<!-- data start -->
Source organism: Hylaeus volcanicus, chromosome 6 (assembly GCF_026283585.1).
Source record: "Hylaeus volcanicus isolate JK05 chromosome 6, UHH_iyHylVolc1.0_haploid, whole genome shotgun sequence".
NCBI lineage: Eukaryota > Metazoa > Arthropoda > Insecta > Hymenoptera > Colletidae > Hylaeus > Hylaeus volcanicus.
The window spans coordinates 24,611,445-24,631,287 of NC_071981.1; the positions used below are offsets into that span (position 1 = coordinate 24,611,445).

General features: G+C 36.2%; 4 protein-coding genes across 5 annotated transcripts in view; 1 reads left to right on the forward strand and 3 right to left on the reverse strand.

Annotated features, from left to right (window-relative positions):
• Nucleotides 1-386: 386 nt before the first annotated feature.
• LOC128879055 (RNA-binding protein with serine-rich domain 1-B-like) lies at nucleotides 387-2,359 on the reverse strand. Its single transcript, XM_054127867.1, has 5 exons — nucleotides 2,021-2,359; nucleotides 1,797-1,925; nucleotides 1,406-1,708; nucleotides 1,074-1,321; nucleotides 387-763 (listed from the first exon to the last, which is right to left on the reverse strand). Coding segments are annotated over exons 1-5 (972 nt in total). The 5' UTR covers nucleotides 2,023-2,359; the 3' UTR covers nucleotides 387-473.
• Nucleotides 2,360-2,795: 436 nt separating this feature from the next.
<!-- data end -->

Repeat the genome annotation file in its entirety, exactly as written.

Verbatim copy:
Source organism: Hylaeus volcanicus, chromosome 6 (assembly GCF_026283585.1).
Source record: "Hylaeus volcanicus isolate JK05 chromosome 6, UHH_iyHylVolc1.0_haploid, whole genome shotgun sequence".
NCBI lineage: Eukaryota > Metazoa > Arthropoda > Insecta > Hymenoptera > Colletidae > Hylaeus > Hylaeus volcanicus.
The window spans coordinates 24,611,445-24,631,287 of NC_071981.1; the positions used below are offsets into that span (position 1 = coordinate 24,611,445).

General features: G+C 36.2%; 4 protein-coding genes across 5 annotated transcripts in view; 1 reads left to right on the forward strand and 3 right to left on the reverse strand.

Annotated features, from left to right (window-relative positions):
• Nucleotides 1-386: 386 nt before the first annotated feature.
• LOC128879055 (RNA-binding protein with serine-rich domain 1-B-like) lies at nucleotides 387-2,359 on the reverse strand. Its single transcript, XM_054127867.1, has 5 exons — nucleotides 2,021-2,359; nucleotides 1,797-1,925; nucleotides 1,406-1,708; nucleotides 1,074-1,321; nucleotides 387-763 (listed from the first exon to the last, which is right to left on the reverse strand). Coding segments are annotated over exons 1-5 (972 nt in total). The 5' UTR covers nucleotides 2,023-2,359; the 3' UTR covers nucleotides 387-473.
• Nucleotides 2,360-2,795: 436 nt separating this feature from the next.